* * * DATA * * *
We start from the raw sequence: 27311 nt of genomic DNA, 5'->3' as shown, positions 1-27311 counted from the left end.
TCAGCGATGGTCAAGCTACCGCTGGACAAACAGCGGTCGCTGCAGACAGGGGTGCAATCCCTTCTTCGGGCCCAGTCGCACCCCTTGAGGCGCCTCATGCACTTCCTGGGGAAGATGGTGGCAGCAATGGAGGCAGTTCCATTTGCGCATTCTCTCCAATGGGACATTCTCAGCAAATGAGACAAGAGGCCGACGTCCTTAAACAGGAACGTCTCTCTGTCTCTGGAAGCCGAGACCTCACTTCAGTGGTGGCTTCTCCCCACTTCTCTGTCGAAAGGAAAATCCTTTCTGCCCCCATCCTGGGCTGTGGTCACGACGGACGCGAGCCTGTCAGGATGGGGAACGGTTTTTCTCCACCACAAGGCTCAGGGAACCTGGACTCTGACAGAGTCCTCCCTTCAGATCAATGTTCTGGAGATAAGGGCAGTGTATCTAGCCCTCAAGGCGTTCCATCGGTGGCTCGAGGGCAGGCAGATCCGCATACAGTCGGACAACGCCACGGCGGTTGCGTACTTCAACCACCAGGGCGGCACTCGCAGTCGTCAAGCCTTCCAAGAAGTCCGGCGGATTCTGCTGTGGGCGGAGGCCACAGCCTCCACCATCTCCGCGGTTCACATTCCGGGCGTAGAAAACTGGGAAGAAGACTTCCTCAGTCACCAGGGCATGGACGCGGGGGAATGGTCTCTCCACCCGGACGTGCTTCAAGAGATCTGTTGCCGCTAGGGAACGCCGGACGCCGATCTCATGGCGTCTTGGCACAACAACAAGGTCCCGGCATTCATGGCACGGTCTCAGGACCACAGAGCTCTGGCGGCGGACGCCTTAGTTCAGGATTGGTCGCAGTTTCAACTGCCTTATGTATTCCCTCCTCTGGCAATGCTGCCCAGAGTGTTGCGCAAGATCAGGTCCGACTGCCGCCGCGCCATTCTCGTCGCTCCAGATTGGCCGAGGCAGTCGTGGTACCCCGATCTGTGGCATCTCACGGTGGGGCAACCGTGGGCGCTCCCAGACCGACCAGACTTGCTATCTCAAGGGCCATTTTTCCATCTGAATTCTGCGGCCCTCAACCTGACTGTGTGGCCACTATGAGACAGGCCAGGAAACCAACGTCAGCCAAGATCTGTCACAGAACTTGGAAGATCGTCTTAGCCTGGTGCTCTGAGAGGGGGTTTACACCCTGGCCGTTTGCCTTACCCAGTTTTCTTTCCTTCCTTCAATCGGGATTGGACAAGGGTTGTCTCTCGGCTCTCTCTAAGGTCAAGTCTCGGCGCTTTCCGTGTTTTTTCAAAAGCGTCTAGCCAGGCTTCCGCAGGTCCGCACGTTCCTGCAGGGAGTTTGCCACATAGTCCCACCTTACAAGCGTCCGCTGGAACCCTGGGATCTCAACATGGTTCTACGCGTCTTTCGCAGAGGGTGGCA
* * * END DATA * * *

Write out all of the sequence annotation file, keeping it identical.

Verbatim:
We start from the raw sequence: 27311 nt of genomic DNA, 5'->3' as shown, positions 1-27311 counted from the left end.
TCAGCGATGGTCAAGCTACCGCTGGACAAACAGCGGTCGCTGCAGACAGGGGTGCAATCCCTTCTTCGGGCCCAGTCGCACCCCTTGAGGCGCCTCATGCACTTCCTGGGGAAGATGGTGGCAGCAATGGAGGCAGTTCCATTTGCGCATTCTCTCCAATGGGACATTCTCAGCAAATGAGACAAGAGGCCGACGTCCTTAAACAGGAACGTCTCTCTGTCTCTGGAAGCCGAGACCTCACTTCAGTGGTGGCTTCTCCCCACTTCTCTGTCGAAAGGAAAATCCTTTCTGCCCCCATCCTGGGCTGTGGTCACGACGGACGCGAGCCTGTCAGGATGGGGAACGGTTTTTCTCCACCACAAGGCTCAGGGAACCTGGACTCTGACAGAGTCCTCCCTTCAGATCAATGTTCTGGAGATAAGGGCAGTGTATCTAGCCCTCAAGGCGTTCCATCGGTGGCTCGAGGGCAGGCAGATCCGCATACAGTCGGACAACGCCACGGCGGTTGCGTACTTCAACCACCAGGGCGGCACTCGCAGTCGTCAAGCCTTCCAAGAAGTCCGGCGGATTCTGCTGTGGGCGGAGGCCACAGCCTCCACCATCTCCGCGGTTCACATTCCGGGCGTAGAAAACTGGGAAGAAGACTTCCTCAGTCACCAGGGCATGGACGCGGGGGAATGGTCTCTCCACCCGGACGTGCTTCAAGAGATCTGTTGCCGCTAGGGAACGCCGGACGCCGATCTCATGGCGTCTTGGCACAACAACAAGGTCCCGGCATTCATGGCACGGTCTCAGGACCACAGAGCTCTGGCGGCGGACGCCTTAGTTCAGGATTGGTCGCAGTTTCAACTGCCTTATGTATTCCCTCCTCTGGCAATGCTGCCCAGAGTGTTGCGCAAGATCAGGTCCGACTGCCGCCGCGCCATTCTCGTCGCTCCAGATTGGCCGAGGCAGTCGTGGTACCCCGATCTGTGGCATCTCACGGTGGGGCAACCGTGGGCGCTCCCAGACCGACCAGACTTGCTATCTCAAGGGCCATTTTTCCATCTGAATTCTGCGGCCCTCAACCTGACTGTGTGGCCACTATGAGACAGGCCAGGAAACCAACGTCAGCCAAGATCTGTCACAGAACTTGGAAGATCGTCTTAGCCTGGTGCTCTGAGAGGGGGTTTACACCCTGGCCGTTTGCCTTACCCAGTTTTCTTTCCTTCCTTCAATCGGGATTGGACAAGGGTTGTCTCTCGGCTCTCTCTAAGGTCAAGTCTCGGCGCTTTCCGTGTTTTTTCAAAAGCGTCTAGCCAGGCTTCCGCAGGTCCGCACGTTCCTGCAGGGAGTTTGCCACATAGTCCCACCTTACAAGCGTCCGCTGGAACCCTGGGATCTCAACATGGTTCTACGCGTCTTTCGCAGAGGGTGGCA